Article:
Fentanyl-Pusher Doctor Indicted as Trump’s War on Opioids Begins
Oct. 27, 2017 (EIRNS)—Day 1 of President Trump’s declaration of a National Health Emergency caused by opioids saw the indictment of Dr. John Kapoor and his Insys Therapeutics, Inc. network of doctors and commission salespersons pushing a highly addictive fentanyl pain-killer, Subsys, for "breakthrough pain."
In 2012, Insys’s new oral spray of the opioid fentanyl was not selling well. Expensive, and highly addictive, it was subject to a tightly controlled distribution system by regulators, who required all suspicious orders to be reported.
Kapoor and Insys then implemented a mass promotion scheme to boost sales, offering speaker fees, marketing payments, dinners, and entertainment perks to bribe doctors to prescribe the drug, and then tricked insurers into paying for it, Bloomberg’S Cynthia Koons and Jef Feeley report.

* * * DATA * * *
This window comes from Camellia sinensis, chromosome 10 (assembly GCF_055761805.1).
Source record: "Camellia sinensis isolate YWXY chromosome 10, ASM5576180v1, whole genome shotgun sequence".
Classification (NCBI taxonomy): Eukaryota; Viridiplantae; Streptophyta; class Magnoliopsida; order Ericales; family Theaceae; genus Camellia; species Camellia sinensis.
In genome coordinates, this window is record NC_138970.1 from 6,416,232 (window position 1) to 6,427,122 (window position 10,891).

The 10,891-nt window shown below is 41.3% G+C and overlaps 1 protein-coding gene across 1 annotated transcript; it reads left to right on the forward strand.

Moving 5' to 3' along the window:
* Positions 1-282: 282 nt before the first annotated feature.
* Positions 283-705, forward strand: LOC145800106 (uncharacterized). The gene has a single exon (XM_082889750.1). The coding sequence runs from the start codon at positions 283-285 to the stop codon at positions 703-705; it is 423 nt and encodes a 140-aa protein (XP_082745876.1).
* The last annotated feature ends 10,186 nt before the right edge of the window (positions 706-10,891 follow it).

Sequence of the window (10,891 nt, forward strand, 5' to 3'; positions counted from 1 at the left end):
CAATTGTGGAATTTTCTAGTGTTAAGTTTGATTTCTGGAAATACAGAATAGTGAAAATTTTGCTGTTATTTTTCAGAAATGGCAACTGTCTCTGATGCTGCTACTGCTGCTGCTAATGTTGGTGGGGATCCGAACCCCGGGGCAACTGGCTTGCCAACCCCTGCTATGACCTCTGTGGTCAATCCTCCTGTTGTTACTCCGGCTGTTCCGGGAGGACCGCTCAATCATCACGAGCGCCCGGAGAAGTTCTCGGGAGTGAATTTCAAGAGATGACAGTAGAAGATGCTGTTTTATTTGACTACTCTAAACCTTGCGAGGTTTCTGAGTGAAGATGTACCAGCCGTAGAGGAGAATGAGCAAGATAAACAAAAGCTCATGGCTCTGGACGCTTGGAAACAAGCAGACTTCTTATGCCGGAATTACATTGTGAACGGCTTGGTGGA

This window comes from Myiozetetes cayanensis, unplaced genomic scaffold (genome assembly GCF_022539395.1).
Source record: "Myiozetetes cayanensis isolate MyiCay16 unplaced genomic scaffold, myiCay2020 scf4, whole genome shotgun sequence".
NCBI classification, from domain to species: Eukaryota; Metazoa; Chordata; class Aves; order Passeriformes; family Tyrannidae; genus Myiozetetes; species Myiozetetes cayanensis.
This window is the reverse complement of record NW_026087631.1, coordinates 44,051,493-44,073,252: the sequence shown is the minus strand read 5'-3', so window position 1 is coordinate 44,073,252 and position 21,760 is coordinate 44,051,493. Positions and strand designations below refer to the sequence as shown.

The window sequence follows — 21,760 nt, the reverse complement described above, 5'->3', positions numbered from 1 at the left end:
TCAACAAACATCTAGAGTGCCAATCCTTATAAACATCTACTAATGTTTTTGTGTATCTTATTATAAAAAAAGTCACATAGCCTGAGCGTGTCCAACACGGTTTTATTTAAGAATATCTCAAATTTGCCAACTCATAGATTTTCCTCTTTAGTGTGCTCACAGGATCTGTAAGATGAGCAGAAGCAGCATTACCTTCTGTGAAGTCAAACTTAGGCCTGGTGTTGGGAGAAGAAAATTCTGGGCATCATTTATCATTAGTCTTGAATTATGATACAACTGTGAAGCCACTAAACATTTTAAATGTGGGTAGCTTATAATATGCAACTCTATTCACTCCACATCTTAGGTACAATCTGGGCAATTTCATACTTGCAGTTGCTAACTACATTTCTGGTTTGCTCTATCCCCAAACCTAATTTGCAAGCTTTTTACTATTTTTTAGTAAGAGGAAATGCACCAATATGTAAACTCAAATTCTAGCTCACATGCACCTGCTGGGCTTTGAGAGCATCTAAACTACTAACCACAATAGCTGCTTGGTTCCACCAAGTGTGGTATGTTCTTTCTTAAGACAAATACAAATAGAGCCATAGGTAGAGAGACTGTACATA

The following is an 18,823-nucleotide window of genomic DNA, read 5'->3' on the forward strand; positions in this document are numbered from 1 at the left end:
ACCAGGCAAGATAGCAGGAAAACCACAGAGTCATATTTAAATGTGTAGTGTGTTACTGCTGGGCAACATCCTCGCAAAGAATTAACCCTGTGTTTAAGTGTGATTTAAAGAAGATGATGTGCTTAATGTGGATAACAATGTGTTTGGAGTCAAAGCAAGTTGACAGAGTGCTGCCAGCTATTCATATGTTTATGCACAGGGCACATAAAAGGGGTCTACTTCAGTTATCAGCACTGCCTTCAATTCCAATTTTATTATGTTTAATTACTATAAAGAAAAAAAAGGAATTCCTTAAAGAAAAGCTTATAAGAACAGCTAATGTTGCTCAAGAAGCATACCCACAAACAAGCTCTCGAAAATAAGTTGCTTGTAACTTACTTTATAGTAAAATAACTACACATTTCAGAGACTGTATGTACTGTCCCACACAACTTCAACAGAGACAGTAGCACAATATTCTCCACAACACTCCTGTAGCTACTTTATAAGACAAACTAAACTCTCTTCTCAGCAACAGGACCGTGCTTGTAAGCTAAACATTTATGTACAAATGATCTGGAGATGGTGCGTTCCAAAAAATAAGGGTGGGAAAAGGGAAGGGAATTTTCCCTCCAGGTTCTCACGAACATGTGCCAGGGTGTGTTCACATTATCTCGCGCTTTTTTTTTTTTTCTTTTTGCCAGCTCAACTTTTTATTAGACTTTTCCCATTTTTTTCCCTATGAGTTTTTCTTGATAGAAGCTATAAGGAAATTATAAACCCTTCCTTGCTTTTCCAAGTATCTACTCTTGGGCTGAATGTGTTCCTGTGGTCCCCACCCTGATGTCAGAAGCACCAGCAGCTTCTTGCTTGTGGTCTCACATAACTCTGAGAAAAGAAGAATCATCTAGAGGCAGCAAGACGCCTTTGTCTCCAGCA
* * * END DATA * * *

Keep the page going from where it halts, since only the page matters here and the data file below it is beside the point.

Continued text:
In 2013, Chandler, Arizona based Insys set aside more than $12.2 million for doctors’ speaking fees, prosecutors told Bloomberg. The indictment said one doctor received $229,000 in speaker fees for appearing at events the indictment described as "sham events that were mere social gatherings also attended by friends and office staff." Insys encouraged doctors to write more prescriptions by hiring their friends and family members to serve as "business liaisons" working in doctors’ offices, but paid by Insys.
The Kapoor case is the most sweeping to date. The 74-year-old Kapoor was arraigned in a Boston Federal court yesterday, where the U.S.magistrate set bail at $1 million; ordered Kapoor to surrender his passport, and be subjected to electronic monitoring.
Insys was not charged in the indictment, after settlement talks with the U.S. Justice Department in Boston. Some lower-level employees also pleaded guilty and are cooperating with prosecutors.